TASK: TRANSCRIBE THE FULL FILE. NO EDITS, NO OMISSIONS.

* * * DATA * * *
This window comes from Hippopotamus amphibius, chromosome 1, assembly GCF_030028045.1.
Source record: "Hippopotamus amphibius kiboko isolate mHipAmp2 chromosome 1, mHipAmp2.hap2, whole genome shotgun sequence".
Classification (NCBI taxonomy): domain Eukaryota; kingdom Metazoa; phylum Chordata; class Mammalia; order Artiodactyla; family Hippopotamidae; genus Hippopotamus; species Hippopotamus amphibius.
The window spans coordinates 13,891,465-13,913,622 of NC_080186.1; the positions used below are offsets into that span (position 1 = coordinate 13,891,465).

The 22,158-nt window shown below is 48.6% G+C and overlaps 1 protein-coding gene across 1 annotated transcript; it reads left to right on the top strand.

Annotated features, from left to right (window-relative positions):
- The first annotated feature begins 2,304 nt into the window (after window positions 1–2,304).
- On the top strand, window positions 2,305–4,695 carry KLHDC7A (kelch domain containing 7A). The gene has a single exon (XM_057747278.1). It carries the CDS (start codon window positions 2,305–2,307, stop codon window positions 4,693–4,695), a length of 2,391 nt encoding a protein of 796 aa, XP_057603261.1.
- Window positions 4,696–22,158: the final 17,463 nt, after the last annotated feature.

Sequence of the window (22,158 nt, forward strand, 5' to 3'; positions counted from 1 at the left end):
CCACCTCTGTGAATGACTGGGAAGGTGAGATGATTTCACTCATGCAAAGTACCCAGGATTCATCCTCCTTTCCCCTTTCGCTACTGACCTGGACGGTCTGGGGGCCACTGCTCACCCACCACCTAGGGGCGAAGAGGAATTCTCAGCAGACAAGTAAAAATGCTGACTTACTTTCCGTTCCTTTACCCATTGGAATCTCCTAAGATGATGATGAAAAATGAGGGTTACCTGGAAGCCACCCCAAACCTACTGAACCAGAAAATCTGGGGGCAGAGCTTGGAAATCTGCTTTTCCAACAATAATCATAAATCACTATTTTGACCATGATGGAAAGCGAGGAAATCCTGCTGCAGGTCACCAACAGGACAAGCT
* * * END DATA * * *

This window comes from Hippopotamus amphibius, chromosome 1, assembly GCF_030028045.1.
Source record: "Hippopotamus amphibius kiboko isolate mHipAmp2 chromosome 1, mHipAmp2.hap2, whole genome shotgun sequence".
Classification (NCBI taxonomy): domain Eukaryota; kingdom Metazoa; phylum Chordata; class Mammalia; order Artiodactyla; family Hippopotamidae; genus Hippopotamus; species Hippopotamus amphibius.
The window spans coordinates 13,891,465-13,913,622 of NC_080186.1; the positions used below are offsets into that span (position 1 = coordinate 13,891,465).

The 22,158-nt window shown below is 48.6% G+C and overlaps 1 protein-coding gene across 1 annotated transcript; it reads left to right on the top strand.

Annotated features, from left to right (window-relative positions):
- The first annotated feature begins 2,304 nt into the window (after window positions 1–2,304).
- On the top strand, window positions 2,305–4,695 carry KLHDC7A (kelch domain containing 7A). The gene has a single exon (XM_057747278.1). It carries the CDS (start codon window positions 2,305–2,307, stop codon window positions 4,693–4,695), a length of 2,391 nt encoding a protein of 796 aa, XP_057603261.1.
- Window positions 4,696–22,158: the final 17,463 nt, after the last annotated feature.

Sequence of the window (22,158 nt, forward strand, 5' to 3'; positions counted from 1 at the left end):
CCACCTCTGTGAATGACTGGGAAGGTGAGATGATTTCACTCATGCAAAGTACCCAGGATTCATCCTCCTTTCCCCTTTCGCTACTGACCTGGACGGTCTGGGGGCCACTGCTCACCCACCACCTAGGGGCGAAGAGGAATTCTCAGCAGACAAGTAAAAATGCTGACTTACTTTCCGTTCCTTTACCCATTGGAATCTCCTAAGATGATGATGAAAAATGAGGGTTACCTGGAAGCCACCCCAAACCTACTGAACCAGAAAATCTGGGGGCAGAGCTTGGAAATCTGCTTTTCCAACAATAATCATAAATCACTATTTTGACCATGATGGAAAGCGAGGAAATCCTGCTGCAGGTCACCAACAGGACAAGCT